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Wildlife Law Enforcement Officers Can Now Conduct Investigations, Qualify Wildlife Crimes

Within the context of wildlife conservation, wildlife law enforcement officers in the Northern region can now conduct investigations and qualify wildlife crimes among other procedures.

Before now, there was a huge gap in the qualification of offenses and follow-up to claim damages.

Agents experienced difficulties in applying the laws and regulations on the repression of wildlife crimes. Majority of forest and wildlife law enforcement officers did not master the qualification of offenses and not able to report wildlife offenses.

Without a mastery of the litigation procedures and follow-up, the courts remain approximate and sometimes non-existent and do not allow for a satisfactory visibility of MINFOF’s law enforcement activities.

North Cameroon is a major international attraction for wildlife conservation with several protected areas occupying nearly 44% (30,692 km2) of the region’s surface area. These are three National Parks: Benue National Park (PNB), Faro National Park (PNF) and Bouba Ndjidda National Park (PNBN), a Zoological Garden and 32 Zones of Hunting Interest (ZIC).

 Its rich ecology and network of protected areas are crucial for sport hunting and tourism in Cameroon. The important biodiversity provides habitat for several rare and/or endangered species (Lion, Derby Eland, Savanna Elephant, Savanna Buffalo, Wild Dog, Spotted Hyena, Leopard, etc.).

This network of protected areas is currently subject to poaching, trans-human headers, clandestine gold panning, slash and burn agriculture, huge deforestation and fishing using pesticides; activities that hinder the conservation of wildlife heritage of Northern Cameroon and greatly disturb the life of animal species.

The current context of globalization, characterized by the rapid spread of technological innovations including weapons of war, has led to profound changes in the nature and scale of poaching and wildlife crime. Globally, the trend is towards diversification and expansion of illegal activities beyond the boundaries of protected areas and countries. Advances in communication technology have opened up increasingly sophisticated avenues for crime, giving criminal organizations greater flexibility and dynamism.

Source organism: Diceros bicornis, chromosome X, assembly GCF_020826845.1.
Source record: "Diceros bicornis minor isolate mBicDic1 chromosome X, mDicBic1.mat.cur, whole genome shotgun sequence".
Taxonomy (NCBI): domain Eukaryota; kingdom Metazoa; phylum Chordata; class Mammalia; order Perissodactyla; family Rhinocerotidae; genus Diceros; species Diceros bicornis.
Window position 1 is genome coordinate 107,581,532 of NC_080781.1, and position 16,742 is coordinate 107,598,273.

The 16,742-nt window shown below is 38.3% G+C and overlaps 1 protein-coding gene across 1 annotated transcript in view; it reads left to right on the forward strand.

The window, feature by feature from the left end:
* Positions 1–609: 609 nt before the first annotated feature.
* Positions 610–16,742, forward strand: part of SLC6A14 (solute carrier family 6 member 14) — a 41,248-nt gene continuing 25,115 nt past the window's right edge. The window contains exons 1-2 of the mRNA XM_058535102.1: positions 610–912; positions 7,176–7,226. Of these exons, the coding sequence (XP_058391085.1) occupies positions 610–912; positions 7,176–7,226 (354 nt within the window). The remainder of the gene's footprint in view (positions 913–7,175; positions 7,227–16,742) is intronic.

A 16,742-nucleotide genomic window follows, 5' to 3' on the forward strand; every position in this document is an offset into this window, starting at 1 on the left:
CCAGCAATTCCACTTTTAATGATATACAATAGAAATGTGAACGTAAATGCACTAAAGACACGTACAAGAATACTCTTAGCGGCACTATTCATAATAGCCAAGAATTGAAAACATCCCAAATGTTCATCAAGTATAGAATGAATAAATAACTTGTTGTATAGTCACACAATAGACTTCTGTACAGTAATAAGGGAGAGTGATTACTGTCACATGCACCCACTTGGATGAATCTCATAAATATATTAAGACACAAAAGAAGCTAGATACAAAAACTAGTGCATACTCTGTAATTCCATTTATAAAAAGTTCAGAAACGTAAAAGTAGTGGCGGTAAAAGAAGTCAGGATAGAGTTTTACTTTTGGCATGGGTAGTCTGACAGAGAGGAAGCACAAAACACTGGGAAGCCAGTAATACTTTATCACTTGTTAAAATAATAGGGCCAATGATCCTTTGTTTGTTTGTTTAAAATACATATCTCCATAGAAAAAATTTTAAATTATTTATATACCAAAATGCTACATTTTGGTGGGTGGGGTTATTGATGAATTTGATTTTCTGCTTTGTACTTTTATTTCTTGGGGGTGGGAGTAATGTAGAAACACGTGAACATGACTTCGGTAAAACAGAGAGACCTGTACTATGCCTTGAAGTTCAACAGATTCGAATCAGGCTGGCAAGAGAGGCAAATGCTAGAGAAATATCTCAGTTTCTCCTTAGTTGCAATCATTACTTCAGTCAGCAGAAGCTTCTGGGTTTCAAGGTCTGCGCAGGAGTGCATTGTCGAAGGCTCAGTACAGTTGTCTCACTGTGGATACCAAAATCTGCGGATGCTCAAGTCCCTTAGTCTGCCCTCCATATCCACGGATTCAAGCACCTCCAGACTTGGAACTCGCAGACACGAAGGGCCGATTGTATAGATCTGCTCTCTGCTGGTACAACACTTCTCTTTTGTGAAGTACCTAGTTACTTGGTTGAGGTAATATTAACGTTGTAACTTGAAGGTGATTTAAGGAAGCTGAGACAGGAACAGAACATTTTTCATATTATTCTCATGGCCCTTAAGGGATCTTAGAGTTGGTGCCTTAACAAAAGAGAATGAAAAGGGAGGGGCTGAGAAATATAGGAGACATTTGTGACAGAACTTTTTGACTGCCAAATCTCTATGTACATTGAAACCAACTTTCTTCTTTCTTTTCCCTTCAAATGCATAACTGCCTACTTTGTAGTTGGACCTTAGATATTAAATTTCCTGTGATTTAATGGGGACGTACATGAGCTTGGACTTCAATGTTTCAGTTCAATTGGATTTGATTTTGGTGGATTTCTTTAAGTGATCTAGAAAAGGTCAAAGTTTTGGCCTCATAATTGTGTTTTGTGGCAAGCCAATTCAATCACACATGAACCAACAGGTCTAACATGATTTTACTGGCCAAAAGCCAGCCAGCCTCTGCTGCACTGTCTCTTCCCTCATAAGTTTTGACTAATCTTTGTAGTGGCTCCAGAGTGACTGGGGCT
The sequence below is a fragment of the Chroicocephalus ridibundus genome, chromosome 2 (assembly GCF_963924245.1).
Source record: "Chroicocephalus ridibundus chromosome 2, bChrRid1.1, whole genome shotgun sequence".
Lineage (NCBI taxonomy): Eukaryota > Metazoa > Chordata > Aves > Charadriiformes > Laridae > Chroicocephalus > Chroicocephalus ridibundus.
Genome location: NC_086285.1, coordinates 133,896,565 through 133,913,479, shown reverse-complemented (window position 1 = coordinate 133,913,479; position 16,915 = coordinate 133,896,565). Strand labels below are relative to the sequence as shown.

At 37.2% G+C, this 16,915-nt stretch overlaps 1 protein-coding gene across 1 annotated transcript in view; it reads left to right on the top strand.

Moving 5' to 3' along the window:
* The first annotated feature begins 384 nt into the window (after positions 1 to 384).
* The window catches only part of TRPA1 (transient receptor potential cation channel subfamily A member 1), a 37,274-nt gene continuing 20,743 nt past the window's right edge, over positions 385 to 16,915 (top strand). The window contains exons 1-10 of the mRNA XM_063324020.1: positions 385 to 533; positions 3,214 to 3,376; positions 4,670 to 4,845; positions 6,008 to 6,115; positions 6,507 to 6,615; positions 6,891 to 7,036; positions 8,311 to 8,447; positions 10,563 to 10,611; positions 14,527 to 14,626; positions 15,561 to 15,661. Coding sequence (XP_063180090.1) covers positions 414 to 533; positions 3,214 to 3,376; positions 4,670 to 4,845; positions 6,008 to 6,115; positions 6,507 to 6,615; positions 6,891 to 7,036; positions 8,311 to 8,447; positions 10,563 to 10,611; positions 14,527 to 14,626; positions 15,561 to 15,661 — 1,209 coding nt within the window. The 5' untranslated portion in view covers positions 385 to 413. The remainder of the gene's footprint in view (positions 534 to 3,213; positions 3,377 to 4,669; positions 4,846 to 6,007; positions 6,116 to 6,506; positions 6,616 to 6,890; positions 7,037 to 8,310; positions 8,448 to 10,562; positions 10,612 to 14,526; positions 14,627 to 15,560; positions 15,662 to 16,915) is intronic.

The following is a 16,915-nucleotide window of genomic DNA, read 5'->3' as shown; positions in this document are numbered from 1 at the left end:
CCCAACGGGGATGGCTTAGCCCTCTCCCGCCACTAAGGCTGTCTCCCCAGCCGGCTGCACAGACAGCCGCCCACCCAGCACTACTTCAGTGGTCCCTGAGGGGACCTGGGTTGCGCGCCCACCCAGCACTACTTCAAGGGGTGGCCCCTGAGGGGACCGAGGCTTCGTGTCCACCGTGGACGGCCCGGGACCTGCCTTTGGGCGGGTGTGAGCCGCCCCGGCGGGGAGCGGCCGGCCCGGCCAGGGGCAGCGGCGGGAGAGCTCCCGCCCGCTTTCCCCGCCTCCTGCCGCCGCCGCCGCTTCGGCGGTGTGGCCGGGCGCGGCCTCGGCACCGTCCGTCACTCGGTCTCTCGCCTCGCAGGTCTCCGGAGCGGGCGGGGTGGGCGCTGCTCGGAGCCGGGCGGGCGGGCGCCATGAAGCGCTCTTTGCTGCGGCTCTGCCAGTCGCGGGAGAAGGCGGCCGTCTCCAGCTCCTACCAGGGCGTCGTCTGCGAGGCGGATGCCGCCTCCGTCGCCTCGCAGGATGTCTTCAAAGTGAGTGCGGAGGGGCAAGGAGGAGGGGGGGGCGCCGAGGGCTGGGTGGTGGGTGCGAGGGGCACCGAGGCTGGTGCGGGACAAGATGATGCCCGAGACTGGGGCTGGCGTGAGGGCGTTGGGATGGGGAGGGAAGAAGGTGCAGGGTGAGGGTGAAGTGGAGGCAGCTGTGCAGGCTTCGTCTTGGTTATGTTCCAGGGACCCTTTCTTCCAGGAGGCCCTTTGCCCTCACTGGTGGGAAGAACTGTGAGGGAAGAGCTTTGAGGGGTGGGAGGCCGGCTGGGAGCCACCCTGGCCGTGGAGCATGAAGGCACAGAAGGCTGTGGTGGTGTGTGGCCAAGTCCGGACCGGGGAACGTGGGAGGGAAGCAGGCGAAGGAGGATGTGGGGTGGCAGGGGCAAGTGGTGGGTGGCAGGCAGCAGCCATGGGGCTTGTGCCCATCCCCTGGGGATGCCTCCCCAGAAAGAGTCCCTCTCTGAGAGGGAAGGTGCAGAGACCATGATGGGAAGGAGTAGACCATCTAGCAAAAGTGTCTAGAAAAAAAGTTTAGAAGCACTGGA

Despite government and partners’ commitment, law enforcement actions against wildlife crime generally have little or no impact, leading to a situation of impunity for wildlife offenders and criminals.

Thanks to a capacity building workshop in Tcholliré, the staff of national parks: Bouba Ndjidda National Parks, the Benue National Park and the Mayo Rey Departmental Delegation can now carry out investigations, the qualification of offenses, refer cases to the judicial authorities, and the follow-up disputes before the courts.  Also, parks staff can now follow-up of the execution of legal decisions and recover payment for damages awarded to MINFOF.

Organized from 22 to 23 September 2022 at the Tcholliré Centre for the Promotion of Women and the Family, the workshop was attended by the DRFOF North, the President and the Prosecutor of Mayo Rey Courts (facilitators), representatives of the WCS/KFW BSB YAMOUSSA, WCS/EU ECONORCOM, DDFOF Mayo Rey, PNBN, PNB and DDFOF Mayo Rey staff.

Presentations, exchanges on institutional collaboration and the reinforcement of the chain of wildlife control and the interaction between MINJUSTICE of Tcholliré and the Judicial Police officers with special competence in its jurisdiction, punctuated the training.

The workshop was organized with the technical and financial support of the Wildlife Conservation Society (WCS), through its BSB project in support of the Bouba Ndjidda National Park and its EcoNorCam project in support of the Benue National Park, financed respectively by KFW and the European Union.

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